Jonah then goes to the Ninevites and pronounces God’s oracle of Judgment against them. What he was not expecting was their response. They repented. They put on sackcloth and ash, The King of Nineveh, likewise repented, proclaiming an edict throughout the land that the people repent from their evil and turn to God.
This is one of the few “success” stories in the Scripture about people actually heeding God’s voice through His prophet and truly repenting. God relents, and Nineveh is allowed to stand for another 150 years.
Then, those who compile our readings leave out another very important part of this story. Jonah becomes very angry. He went all through this because he wanted to see God’s wrath spill out on these people. Repentance on their part was not a possibility in Jonah’s mind. He thought the Lord would wipe them off the map. He becomes very angry with God.
God’s final words to Jonah are “Sand should not I pity Nineveh, that great city, in which there are more than 120,000 persons who do not know their right hand from their left, and also much cattle?”
One of the theological points that surfaced in the nineteenth century was that this was just a story. That Jonah was not a real event, that archeology found evidence of other cultures talking about a man being swallowed by a fish allegorically, and that what is important is the point that was made by this. They accuse Biblical Christians of somehow linking “Jesus’ credibility with Jonah’s edibility.”
The Scriptures state this literally. Therefore we take this literally, beloved. Jonah was actually swallowed by a great fish.

So, what can we gain from this account?

We are surrounded by the same evil that was in Nineveh. Perhaps ours is worse— for evil can spread a lot faster today through the use of technology, social media, and the like. We have lost the ability to discern evil, and because of it we just may participate in it without realizing it. Our world today does the same things as the Assyrians. Over 1 billion babies have been killed since 1973 in Roe V Wade in our country alone. Baby killing still exists. Beheadings have made a comeback among Islamic nations. And people are brutalized for their faith throughout the world with nary a peep from the Church. It is easy to lose hope.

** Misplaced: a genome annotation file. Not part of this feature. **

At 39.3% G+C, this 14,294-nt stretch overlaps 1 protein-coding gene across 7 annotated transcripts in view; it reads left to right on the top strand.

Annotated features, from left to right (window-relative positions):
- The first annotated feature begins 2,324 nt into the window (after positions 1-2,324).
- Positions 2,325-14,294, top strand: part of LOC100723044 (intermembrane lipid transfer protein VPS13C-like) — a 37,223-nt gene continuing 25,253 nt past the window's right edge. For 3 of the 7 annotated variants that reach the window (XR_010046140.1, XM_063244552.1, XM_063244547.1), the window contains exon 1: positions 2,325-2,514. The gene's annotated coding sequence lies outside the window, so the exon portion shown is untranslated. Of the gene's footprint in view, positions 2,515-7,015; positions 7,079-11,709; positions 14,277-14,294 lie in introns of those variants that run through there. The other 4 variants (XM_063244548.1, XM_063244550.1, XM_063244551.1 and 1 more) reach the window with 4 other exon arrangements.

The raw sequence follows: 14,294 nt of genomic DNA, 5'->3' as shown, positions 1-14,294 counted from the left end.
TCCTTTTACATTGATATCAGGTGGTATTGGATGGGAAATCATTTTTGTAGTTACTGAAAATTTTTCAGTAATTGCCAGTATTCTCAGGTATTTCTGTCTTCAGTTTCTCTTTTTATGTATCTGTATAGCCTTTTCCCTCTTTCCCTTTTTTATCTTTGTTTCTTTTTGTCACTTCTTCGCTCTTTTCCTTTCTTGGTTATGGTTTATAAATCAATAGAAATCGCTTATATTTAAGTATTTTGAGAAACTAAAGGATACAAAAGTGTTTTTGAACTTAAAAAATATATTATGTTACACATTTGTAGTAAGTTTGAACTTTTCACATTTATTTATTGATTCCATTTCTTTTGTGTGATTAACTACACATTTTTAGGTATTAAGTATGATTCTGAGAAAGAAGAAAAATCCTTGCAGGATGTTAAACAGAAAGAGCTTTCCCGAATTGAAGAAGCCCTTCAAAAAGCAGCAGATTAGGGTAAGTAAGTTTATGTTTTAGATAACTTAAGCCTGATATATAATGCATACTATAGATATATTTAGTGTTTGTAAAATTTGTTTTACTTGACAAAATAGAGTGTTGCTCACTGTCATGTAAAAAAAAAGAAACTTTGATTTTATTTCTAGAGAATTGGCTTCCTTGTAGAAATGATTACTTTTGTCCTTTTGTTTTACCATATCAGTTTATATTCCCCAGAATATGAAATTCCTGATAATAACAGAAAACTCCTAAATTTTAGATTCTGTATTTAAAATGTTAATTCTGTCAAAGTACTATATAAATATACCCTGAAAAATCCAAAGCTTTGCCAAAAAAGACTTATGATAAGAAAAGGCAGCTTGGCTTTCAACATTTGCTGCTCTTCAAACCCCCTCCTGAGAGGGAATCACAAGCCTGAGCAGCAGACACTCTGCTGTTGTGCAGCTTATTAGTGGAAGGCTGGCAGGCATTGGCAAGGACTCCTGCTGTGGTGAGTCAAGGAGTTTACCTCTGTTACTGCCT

If you want to feel a bit like Jonah, remember that the Lord has called His Church to go into this world and first proclaim His judgment. Imagine today going into the public square and speaking against abortion, or the exclusivity of Jesus’ words that say “no one comes to the Father except through me”.
Today is Life Sunday in the LCMS. Largely it goes by unmentioned. It marks the 48th anniversary of legalized murder in our Country. Mention this and you will experience the wrath of the modern day Assyrians. Your head may wind up on a fencepost, at least figuratively.
God created us to recognize:
Life is a gift from God,
Who ordered all my days
And wrote them in His Book of Life
So I could give Him praise!
He guards and still preserves
That life He gave to me,
And loves me with a Father’s love
and will eternally!
Life is a Holy Gift
Which God alone can give.
He sets before us death and life.
Choose life that you might live!
For God has sent His Son
Who could have come a king,
but chose a mother’s womb instead
Eternal Life to bring.
Life is the Gift of God
So Jesus did partake,
And took upon our human form
His heirs He did us make!
When we were being knit
He knew who we would be
And marked us as His very own
His Death has set us free!
We may not be thrown into the sea, but way too often this same fear that Jonah had keeps our lips sealed when we have the Truth. We deserve to be thrown overboard.
Jesus was thrown overboard. Into the sea of death and hell from the Cross. The belly of the tomb devoured His dead body. But in three days He was “vomited out” of the grave, very much alive. Jesus, our Lord had no problem understanding Jonah in a literal way!
Matthew 12:40 ESV
For just as Jonah was three days and three nights in the belly of the great fish, so will the Son of Man be three days and three nights in the heart of the earth.
We have entered some choppy waters in our Country now. God calls us to be Jonahs.
Will you run? Will you be angry?
You have one that was thrown off of the boat for you. Who was swallowed by the grave in the sea of hell. And three days later rose again.
For this is the very purpose that God has called you in Baptism, endued you with His Holy Spirit, protects you with His angels, and filled your heart with the light of the joy and peace of Christ that you bear into this Nineveh of darkness around you.
In the Name of the Father and of the Son and of the Holy Spirit. Amen.